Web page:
NAIROBI, Kenya — A Catholic bishop in Central African Republic who was recently caught up in a militia attack during a pastoral visit said the country’s citizens have endured more pain and sorrow than he experienced during the incident.
Bishop Zbigniew Tadeusz Kusy of Kaga Bandoro said the militants had threatened to kill him after entering the parish compound where he was staying during a pastoral visit to St. Mary Parish in Ndele, a market town near the Chadian border.
“I tell myself that our Christians and citizens have lived worse than what I experienced,” Kusy said in a May 7 pastoral letter in which he details the encounter with the militants during an early March visit.
“What happened to me is part of a larger set of unfortunate events that continue to punctuate the history of this country. It was not a political conquest, it was an attempt at ethnic cleansing between two tribes.”
The militants pointed a loaded AK-47 at him, threatened him with a knife, snatched his episcopal ring and hit him with a baton, the bishop said. To get back his official documents, he gave the militants his watch. A church land cruiser was towed away by militants as he watched. They later looted the parish center in his presence.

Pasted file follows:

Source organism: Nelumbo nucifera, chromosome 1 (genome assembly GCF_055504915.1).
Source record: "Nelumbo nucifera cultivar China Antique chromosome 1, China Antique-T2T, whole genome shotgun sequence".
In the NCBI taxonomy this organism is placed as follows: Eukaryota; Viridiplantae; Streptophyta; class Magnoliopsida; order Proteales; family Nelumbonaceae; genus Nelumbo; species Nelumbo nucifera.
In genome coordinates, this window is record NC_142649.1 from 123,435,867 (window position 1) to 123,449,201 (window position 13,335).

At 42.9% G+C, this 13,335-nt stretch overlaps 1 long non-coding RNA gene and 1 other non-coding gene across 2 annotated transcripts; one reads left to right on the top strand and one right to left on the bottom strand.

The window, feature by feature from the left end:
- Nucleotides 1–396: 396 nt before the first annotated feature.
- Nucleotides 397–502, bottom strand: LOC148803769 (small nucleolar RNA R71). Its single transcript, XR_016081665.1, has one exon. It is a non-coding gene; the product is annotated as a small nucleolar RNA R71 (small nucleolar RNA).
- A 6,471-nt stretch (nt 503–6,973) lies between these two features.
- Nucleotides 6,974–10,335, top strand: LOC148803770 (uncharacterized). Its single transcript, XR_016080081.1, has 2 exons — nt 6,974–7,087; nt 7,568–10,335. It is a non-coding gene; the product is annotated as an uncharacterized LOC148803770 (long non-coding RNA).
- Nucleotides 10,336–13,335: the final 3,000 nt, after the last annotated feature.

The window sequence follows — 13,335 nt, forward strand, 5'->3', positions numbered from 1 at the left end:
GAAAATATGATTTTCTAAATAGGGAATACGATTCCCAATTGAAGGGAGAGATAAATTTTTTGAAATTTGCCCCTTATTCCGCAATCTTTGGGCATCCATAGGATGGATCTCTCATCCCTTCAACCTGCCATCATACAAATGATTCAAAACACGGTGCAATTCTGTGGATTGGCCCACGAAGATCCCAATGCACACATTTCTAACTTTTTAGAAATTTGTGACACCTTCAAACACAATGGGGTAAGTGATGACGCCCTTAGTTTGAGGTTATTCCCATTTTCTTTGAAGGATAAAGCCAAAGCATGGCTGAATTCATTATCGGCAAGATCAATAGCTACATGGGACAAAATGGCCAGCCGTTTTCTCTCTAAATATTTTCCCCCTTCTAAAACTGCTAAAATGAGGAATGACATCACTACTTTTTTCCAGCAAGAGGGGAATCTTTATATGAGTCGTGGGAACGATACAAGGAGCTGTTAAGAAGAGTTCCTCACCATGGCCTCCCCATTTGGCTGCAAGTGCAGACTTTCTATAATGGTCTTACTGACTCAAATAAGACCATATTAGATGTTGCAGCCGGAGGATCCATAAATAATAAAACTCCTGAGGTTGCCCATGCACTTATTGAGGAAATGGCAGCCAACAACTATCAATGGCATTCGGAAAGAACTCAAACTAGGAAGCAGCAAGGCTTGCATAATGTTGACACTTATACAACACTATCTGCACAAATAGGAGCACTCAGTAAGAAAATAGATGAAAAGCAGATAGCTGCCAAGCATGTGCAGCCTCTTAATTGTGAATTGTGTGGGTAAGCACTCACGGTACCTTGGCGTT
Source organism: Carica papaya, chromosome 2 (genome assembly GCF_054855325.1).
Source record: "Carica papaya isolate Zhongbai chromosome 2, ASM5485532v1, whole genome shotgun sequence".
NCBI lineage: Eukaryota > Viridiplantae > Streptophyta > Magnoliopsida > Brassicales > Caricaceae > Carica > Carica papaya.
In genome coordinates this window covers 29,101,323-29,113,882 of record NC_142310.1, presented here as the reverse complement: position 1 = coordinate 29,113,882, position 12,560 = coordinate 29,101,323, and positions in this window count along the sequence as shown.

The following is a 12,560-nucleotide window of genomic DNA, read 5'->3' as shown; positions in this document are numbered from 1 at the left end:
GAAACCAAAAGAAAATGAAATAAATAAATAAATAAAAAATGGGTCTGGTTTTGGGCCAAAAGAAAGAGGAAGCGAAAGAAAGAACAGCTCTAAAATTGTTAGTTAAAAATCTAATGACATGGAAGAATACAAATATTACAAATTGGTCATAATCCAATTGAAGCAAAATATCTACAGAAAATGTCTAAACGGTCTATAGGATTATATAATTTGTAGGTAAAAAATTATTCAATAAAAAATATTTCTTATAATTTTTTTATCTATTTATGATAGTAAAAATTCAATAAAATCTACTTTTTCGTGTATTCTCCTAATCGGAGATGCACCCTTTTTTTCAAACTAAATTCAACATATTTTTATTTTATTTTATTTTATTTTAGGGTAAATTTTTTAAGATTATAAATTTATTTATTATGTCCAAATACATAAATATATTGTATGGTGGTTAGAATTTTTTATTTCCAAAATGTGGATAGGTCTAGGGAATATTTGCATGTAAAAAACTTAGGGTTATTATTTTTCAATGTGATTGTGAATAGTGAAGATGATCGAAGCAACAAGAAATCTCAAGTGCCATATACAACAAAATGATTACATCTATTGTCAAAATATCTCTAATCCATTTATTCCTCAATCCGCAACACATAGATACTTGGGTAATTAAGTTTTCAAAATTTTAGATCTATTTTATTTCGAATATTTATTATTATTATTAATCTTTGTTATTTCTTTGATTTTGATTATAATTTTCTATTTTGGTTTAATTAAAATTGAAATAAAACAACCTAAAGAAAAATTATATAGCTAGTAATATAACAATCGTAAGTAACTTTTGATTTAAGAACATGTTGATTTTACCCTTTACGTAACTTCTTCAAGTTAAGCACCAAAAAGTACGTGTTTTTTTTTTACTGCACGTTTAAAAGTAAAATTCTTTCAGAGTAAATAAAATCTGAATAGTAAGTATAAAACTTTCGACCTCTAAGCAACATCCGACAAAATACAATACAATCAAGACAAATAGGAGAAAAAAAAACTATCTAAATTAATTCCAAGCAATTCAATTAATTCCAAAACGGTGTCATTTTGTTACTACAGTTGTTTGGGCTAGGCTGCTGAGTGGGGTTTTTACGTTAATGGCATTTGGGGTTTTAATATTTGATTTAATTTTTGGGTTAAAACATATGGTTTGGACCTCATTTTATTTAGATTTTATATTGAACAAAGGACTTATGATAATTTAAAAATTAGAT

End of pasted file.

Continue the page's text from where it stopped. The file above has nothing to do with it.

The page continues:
“Those who went to the presbytery broke the locks of the gates and doors, ransacked the rooms, tossing objects, books and documents on the floor. In the cafeteria, the dishes and the cupboard were broken. The movable generator was carried away,” said the bishop.
Central African Republic is recovering from a prolonged war that pitted the primarily pro-Christian anti-Balaka militants against a Muslim rebel coalition, Seleka. Although a 2014 peace agreement ended the conflict, remnants of the groups are still involved in a deadly cycle of violence.
In clashes, Catholic priests have been killed or injured as the militias burn or loot church centers. Now Catholic leaders fear the fighting will complicate the battle against the coronavirus pandemic. Cases of COVID-19 have been rising in the country. By May 15, Central African Republic cases stood at 143, adding to the struggle to treat malaria, measles and tuberculosis.
“The general situation in CAR as for now is that of lack of security, coupled with the coronavirus health crisis,” Bishop Nestor Desire Nongo-Aziagbia of Bossangoa, president of the bishops’ conference, told Catholic News Service May 14.
Church sources said the armed clashes that ignited in Ndele March 10 are still continuing. On April 29, at least 27 people were killed and 56 injured in the town.
Bishop Kusy said the communities involved in the violence are all Muslim who participated in the Seleka rebellion, during which the rebels took power in the country for eight months beginning in 2013.
The bishop said that after his departure from Ndele, there were other, more violent, clashes, including one in which Protestant churches were looted and burned.
“There are many deaths, even of children and pregnant women. The town market was also reportedly burned down,” said the bishop.